Why you should prioritize time for self-care

Alisha Ramos, the founder of the Girl's Night In, discusses how small commitments to taking care of your self on a daily basis can yield big benefits.
3:11 | 08/13/19

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Transcript for Why you should prioritize time for self-care
Now to our new series, self-care nation. Sometimes taking care of yourself just feels like another thing on the to-do list, but it can yield big benefits and might be easier to do than you think. Janai is back and will show us how to get started. Oh, I'm so slammed next week. I'm sorry, if you want to go, I'll make it. When was it? Reporter: Life's never ending to-do list. Sound familiar? That's how life looked for Alicia Ramos until she learned how to prioritize time for herself. I would put in my hours at the office and then after hours I would come home and do more work. Constantly online and saying yes to everything. Reporter: She recognized a need for change in her life so she created an online community called girl's night in on self-care that reaches 150,000 readers weekly. A lot of our content is focused on friendships and how to strengthen friendships. Also on the flip side of things, how to maintain boundaries with certain individuals in your life. Reporter: Ramos is part of the millions seeking answers. The self-care industry is $10 billion strong with a hashtag that returns more than 18 million hits on Instagram. And she says it goes beyond just relaxing with a face mask. You don't necessarily need to spend money. It could even extend to your relationships. I haven't seen my friend in a while, maybe I'll shoot her a quick text. Don't feel guilty about taking some time to figure out what makes you happy, what brings joy in your life. Our thanks to janai for that. Dr. Jen is back. Practicing self-care, it's important for your health as well. For sure, robin. Think of this on the spectrum of preventative medicine or think of it like taking your car in for maintenance before it actually breaks down. It is a major health trend right now as we just heard in the piece. And I think there are a lot of myths and misconceptions. It's not selfish. It's not about spending a lot of money. It's not just for women. Men are doing it too. And it's not really just about yourself. It might involve giving or philanthropy, and it's really important. It's making quite an impact. I'm glad you said that, self-care is not selfish, not at all. For sure. Can you perhaps go a little too far? I think obviously you can. Anything where we talk about on a spectrum has the propensity to go overboard. I think if it's taken to excess, that can be suboptimal. If you ignore basic health care practices just in favor of what you deem to be self-care, that's potentially risky. And with anything, if the risks outweigh the benefits of anything you're doing, not so good. Okay, Jen has a book that's coming out in December, "The self-care solution," so you know what you're talking about here but why do we make it so it's not just checking another thing off the box. I learned do one thing at a time. The reason I started this self-care experiments is when I was at my lowest I felt that challenging myself month by month helped me feel better. I'll share that with our viewers and I hope it helps a lot of people. I'm sure it will. You always do. Thank you so much.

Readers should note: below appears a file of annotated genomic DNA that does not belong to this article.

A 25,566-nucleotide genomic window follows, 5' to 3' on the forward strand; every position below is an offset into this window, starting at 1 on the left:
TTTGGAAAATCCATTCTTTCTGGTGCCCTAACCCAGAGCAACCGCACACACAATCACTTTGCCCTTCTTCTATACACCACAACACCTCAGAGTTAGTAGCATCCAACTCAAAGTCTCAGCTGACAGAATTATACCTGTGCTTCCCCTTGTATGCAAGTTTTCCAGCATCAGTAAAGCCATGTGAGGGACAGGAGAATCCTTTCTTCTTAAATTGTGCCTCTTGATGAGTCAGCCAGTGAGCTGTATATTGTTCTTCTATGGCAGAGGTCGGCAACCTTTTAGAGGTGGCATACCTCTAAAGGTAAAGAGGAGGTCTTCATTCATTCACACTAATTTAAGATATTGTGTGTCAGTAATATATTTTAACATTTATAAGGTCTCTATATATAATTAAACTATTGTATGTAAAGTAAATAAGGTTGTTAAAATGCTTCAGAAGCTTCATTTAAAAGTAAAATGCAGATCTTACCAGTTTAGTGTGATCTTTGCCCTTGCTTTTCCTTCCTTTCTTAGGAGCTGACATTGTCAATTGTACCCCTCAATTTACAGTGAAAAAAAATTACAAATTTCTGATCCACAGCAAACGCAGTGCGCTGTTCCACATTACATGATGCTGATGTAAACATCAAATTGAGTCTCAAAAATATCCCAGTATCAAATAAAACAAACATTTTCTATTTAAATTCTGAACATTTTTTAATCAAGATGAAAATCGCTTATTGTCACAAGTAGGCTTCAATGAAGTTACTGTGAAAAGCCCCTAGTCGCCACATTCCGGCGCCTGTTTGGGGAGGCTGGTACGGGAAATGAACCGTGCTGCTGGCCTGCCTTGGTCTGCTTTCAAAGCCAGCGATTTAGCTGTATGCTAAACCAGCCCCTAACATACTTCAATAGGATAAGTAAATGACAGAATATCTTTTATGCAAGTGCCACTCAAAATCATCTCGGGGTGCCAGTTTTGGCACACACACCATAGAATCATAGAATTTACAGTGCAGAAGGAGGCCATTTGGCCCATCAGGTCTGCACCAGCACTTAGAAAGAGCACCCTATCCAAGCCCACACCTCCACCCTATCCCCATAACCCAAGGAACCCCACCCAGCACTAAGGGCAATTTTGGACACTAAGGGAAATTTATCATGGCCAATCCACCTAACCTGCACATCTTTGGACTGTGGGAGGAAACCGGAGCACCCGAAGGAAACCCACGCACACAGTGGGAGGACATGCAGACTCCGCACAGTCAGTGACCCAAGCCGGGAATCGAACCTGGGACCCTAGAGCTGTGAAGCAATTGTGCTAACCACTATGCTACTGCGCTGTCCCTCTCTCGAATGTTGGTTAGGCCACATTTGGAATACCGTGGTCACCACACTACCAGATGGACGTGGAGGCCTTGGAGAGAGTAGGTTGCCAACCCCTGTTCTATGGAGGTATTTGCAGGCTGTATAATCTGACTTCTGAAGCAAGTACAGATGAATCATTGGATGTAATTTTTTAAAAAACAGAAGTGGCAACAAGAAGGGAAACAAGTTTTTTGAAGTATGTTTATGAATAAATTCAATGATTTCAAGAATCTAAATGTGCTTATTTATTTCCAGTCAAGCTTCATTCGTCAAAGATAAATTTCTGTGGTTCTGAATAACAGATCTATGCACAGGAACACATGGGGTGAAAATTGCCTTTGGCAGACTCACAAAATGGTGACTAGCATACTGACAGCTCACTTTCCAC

This transcript has been automatically generated and may not be 100% accurate.

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